Talk about a "poverty trap"! The phrase was recently used by House Budget Committee Chairman Paul D. Ryan, R-Wisc., to suggest that the nation's panoply of programs to aid low-income households was keeping them from rising into the middle class.
Wal-Mart's annual report, issued late last week, puts a different spin on things. Buried within the long list of risk factors disclosed to its shareholders--that is, factors "outside our control" that could materially affect financial performance--are these: "changes in the amount of payments made under the Supplement Nutrition Assistance Plan and other public assistance plans, (and) changes in the eligibility requirements of public assistance plans."
The Supplemental Nutrition Assistance Plan, or SNAP, is the formal name for food stamps, which were slashed late last year and again this year by your Congress. The deal Congress reached on the farm bill and food stamps in January will cut an average $90 a month from the food assistance for 850,000 families. That's on top of the cut averaging $29 a month (for a family of three) imposed in November.
Wal-Mart says it gets more than half its sales from its grocery departments. Since low-income shoppers are a big part of its clientele, it's unsurprising that that squealing you hear is coming from its annual report. There's no indication that Wal-Mart executives stepped up to the plate during the debate in Washington to warn Congress off these cuts in assistance to its customers.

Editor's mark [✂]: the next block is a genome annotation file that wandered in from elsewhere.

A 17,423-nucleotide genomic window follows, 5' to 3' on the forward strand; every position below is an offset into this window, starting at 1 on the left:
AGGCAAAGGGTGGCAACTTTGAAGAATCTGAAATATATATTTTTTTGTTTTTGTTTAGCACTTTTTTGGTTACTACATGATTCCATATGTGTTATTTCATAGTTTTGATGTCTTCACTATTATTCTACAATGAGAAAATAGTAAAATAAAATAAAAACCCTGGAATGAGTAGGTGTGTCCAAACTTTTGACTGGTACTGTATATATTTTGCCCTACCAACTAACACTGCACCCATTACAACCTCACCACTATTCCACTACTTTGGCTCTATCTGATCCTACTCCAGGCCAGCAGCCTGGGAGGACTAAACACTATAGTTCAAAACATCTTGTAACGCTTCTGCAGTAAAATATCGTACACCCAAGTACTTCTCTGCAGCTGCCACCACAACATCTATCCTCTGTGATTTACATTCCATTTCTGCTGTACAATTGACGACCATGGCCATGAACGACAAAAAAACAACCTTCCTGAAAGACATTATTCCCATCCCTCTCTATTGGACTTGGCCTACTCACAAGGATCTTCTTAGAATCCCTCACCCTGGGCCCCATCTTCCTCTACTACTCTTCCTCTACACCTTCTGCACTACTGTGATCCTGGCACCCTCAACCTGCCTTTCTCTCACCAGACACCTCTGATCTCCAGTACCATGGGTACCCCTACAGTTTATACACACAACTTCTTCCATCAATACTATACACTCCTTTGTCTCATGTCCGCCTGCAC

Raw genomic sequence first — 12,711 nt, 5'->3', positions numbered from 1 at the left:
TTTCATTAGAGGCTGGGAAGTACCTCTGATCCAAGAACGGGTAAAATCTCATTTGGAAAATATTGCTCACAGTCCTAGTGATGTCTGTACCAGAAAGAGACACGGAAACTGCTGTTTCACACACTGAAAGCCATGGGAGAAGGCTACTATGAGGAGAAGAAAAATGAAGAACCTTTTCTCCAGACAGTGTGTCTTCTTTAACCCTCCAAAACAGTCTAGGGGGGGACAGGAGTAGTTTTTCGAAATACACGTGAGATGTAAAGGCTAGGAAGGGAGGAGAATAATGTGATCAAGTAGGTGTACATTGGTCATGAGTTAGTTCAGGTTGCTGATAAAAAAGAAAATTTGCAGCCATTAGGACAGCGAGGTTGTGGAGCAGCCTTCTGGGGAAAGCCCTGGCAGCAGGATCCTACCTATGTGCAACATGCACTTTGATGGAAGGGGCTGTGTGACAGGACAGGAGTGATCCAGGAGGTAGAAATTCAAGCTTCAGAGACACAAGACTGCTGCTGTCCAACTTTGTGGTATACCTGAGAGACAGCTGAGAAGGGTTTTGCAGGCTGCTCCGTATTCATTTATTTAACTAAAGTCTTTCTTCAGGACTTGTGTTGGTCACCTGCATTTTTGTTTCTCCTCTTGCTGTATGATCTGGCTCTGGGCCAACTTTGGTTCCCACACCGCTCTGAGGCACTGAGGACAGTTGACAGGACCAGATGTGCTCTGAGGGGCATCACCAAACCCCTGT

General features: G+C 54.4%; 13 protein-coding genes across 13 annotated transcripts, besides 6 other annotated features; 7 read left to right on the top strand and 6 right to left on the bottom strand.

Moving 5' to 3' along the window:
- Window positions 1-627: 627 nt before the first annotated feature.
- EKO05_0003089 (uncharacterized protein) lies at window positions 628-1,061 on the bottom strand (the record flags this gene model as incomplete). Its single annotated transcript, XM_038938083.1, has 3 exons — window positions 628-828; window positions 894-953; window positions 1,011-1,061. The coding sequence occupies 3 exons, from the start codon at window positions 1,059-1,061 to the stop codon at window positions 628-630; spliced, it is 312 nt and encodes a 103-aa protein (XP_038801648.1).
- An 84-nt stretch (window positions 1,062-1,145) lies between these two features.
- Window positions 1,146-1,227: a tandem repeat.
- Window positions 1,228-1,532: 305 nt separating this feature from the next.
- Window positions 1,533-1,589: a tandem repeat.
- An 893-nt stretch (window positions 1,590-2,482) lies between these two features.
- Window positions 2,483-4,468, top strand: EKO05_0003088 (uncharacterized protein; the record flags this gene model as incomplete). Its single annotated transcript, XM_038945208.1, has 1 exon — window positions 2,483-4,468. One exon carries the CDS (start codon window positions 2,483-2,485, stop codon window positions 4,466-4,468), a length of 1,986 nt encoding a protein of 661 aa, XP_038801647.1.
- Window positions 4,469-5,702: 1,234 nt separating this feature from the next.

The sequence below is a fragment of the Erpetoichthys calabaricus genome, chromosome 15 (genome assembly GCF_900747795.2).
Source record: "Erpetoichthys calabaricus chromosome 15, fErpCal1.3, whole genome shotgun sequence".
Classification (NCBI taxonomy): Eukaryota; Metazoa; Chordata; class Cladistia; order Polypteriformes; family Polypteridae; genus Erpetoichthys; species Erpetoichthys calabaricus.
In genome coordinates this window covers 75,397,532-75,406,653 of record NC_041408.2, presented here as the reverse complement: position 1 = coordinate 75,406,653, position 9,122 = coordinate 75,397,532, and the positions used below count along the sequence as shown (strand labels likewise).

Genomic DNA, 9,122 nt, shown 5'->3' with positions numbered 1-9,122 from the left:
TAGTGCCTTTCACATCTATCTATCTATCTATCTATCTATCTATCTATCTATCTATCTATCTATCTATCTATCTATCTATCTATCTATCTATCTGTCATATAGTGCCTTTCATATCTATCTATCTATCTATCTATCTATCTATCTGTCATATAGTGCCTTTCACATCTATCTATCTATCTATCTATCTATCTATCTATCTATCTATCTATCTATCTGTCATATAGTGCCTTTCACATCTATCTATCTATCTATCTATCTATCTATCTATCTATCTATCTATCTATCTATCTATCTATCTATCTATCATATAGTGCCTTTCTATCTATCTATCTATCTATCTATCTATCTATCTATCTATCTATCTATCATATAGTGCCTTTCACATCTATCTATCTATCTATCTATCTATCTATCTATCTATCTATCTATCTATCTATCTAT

One interesting sidelight of Wal-Mart's disclosure is that it doesn't actually discuss how the company benefits from public assistance programs by sticking the U.S. taxpayer with the bill for keeping its workforce fed and clothed. As Barry Ritholtz observed in November, the retailer is one of the nation's biggest "welfare queens": In many states its employees are the largest group of Medicaid and food stamp recipients.
Who's paying for Wal-Mart's addiction to paying its employees less than a living wage? You are.
But let's not blame Wal-Mart alone. On average, America's working families have been getting cheated of a fair share of their labor and productivity since at least the early 1980s, as can be seen in this chart from economists Atif Mian and Amir Sufi:
The chart shows that while U.S. productivity has continued to soar, median family income has stagnated. Who gets the fruits of this labor? Shareholders and corporate executives, like those of Wal-Mart.